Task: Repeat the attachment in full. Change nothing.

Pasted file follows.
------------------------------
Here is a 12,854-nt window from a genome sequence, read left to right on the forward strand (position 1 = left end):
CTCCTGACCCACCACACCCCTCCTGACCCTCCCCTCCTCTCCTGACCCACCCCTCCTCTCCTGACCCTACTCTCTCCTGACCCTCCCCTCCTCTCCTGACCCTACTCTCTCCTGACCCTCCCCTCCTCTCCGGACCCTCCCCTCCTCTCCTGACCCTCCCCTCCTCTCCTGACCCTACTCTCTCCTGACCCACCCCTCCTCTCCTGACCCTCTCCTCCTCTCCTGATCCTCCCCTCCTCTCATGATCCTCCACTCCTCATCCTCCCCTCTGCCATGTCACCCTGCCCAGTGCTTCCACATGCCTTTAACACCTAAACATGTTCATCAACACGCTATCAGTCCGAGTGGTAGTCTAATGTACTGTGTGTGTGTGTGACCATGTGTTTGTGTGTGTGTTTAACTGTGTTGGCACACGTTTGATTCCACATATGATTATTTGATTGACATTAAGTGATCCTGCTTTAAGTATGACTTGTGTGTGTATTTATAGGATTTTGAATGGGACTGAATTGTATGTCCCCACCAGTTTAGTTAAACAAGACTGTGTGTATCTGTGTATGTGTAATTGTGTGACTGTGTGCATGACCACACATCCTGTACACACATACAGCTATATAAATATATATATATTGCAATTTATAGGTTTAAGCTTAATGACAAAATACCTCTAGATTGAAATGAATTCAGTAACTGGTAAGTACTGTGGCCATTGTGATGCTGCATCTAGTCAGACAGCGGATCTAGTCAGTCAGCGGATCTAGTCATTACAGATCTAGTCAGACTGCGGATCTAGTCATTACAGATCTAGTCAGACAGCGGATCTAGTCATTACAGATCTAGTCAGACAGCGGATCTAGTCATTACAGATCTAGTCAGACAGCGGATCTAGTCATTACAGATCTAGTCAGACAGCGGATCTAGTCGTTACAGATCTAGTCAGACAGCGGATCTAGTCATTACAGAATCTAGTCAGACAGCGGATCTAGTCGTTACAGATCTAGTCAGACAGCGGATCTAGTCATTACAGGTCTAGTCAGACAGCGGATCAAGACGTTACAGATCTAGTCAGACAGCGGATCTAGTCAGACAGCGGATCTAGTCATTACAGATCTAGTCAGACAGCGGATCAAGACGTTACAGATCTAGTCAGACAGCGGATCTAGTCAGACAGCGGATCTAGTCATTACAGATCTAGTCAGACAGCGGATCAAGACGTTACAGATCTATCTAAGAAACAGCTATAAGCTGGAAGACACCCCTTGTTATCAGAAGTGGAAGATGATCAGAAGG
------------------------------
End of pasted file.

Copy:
Here is a 12,854-nt window from a genome sequence, read left to right on the forward strand (position 1 = left end):
CTCCTGACCCACCACACCCCTCCTGACCCTCCCCTCCTCTCCTGACCCACCCCTCCTCTCCTGACCCTACTCTCTCCTGACCCTCCCCTCCTCTCCTGACCCTACTCTCTCCTGACCCTCCCCTCCTCTCCGGACCCTCCCCTCCTCTCCTGACCCTCCCCTCCTCTCCTGACCCTACTCTCTCCTGACCCACCCCTCCTCTCCTGACCCTCTCCTCCTCTCCTGATCCTCCCCTCCTCTCATGATCCTCCACTCCTCATCCTCCCCTCTGCCATGTCACCCTGCCCAGTGCTTCCACATGCCTTTAACACCTAAACATGTTCATCAACACGCTATCAGTCCGAGTGGTAGTCTAATGTACTGTGTGTGTGTGTGACCATGTGTTTGTGTGTGTGTTTAACTGTGTTGGCACACGTTTGATTCCACATATGATTATTTGATTGACATTAAGTGATCCTGCTTTAAGTATGACTTGTGTGTGTATTTATAGGATTTTGAATGGGACTGAATTGTATGTCCCCACCAGTTTAGTTAAACAAGACTGTGTGTATCTGTGTATGTGTAATTGTGTGACTGTGTGCATGACCACACATCCTGTACACACATACAGCTATATAAATATATATATATTGCAATTTATAGGTTTAAGCTTAATGACAAAATACCTCTAGATTGAAATGAATTCAGTAACTGGTAAGTACTGTGGCCATTGTGATGCTGCATCTAGTCAGACAGCGGATCTAGTCAGTCAGCGGATCTAGTCATTACAGATCTAGTCAGACTGCGGATCTAGTCATTACAGATCTAGTCAGACAGCGGATCTAGTCATTACAGATCTAGTCAGACAGCGGATCTAGTCATTACAGATCTAGTCAGACAGCGGATCTAGTCATTACAGATCTAGTCAGACAGCGGATCTAGTCGTTACAGATCTAGTCAGACAGCGGATCTAGTCATTACAGAATCTAGTCAGACAGCGGATCTAGTCGTTACAGATCTAGTCAGACAGCGGATCTAGTCATTACAGGTCTAGTCAGACAGCGGATCAAGACGTTACAGATCTAGTCAGACAGCGGATCTAGTCAGACAGCGGATCTAGTCATTACAGATCTAGTCAGACAGCGGATCAAGACGTTACAGATCTAGTCAGACAGCGGATCTAGTCAGACAGCGGATCTAGTCATTACAGATCTAGTCAGACAGCGGATCAAGACGTTACAGATCTATCTAAGAAACAGCTATAAGCTGGAAGACACCCCTTGTTATCAGAAGTGGAAGATGATCAGAAGG